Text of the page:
What happens when a dog (or human for that matter) goes his whole life without hearing “no” or “you can’t do what you want”? Frustration can happen VERY fast. My 2 1/2 year old has taught me more about this than dogs ever could. I always thought temper tantrums were a results of bad parenting. About 5 months ago I was forced to face a difficult reality: do tantrums just happen, or am I a bad parent? I think I’m alright… but I digress.
One of the biggest reasons I push obedience so much is because it gives us a controlled circumstance to practice delayed gratification and tolerance of frustration. Most dogs without obedience don’t have this skill. If a dog without training wants to go sniff that pole, he pulls his human all the way over there and only in rare instances does the human stop the dog from doing that. Good obedience makes politely going somewhere the rule rather than the exception.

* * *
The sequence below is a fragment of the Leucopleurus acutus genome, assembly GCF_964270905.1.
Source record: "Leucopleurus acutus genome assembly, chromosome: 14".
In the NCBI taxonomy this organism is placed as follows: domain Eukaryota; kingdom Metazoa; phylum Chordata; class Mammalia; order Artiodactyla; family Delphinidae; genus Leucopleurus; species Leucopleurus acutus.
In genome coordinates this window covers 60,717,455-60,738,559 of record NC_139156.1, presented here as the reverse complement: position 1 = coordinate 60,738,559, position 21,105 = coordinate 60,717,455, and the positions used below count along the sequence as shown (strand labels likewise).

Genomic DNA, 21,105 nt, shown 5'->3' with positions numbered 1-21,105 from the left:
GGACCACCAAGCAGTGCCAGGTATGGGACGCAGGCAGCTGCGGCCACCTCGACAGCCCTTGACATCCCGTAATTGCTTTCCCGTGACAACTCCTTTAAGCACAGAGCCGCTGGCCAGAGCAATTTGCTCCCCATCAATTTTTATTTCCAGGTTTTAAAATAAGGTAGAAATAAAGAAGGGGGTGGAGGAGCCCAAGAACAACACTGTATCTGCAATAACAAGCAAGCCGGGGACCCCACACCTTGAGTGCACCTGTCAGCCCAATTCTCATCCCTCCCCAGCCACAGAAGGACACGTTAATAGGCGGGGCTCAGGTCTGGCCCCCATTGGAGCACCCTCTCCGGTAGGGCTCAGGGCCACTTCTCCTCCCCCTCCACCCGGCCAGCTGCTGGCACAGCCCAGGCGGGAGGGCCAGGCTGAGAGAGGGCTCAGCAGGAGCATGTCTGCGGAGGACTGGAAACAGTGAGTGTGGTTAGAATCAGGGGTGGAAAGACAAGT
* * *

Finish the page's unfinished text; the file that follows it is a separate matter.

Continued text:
Dogs have the heart of a gambler
As a rule, dogs really like to gamble. They aren’t blackjack or poker players. They are into slots… completely random and totally unpredictable. If that machine pays out 1 out of 100 times, there’s a good chance, especially if the reward is big, that the dog will continue to pull that lever.
Frustration intolerance is developed quickly by dogs who don’t have training or who aren’t regularly being asked to ignore things or delay that gratification they want. They won’t always like it, but it’s also important for the dog to understand that sometimes you can’t always get what you want.
A great example of this can be found in my latest episode of Doggin’ Around where I discuss this idea with a client who has an overly-friendly Border Collie who does NOT like the idea that he’s not allowed to meet me right away. (context: this is five sessions in and me and this dog are good friends. So this is really weird for him).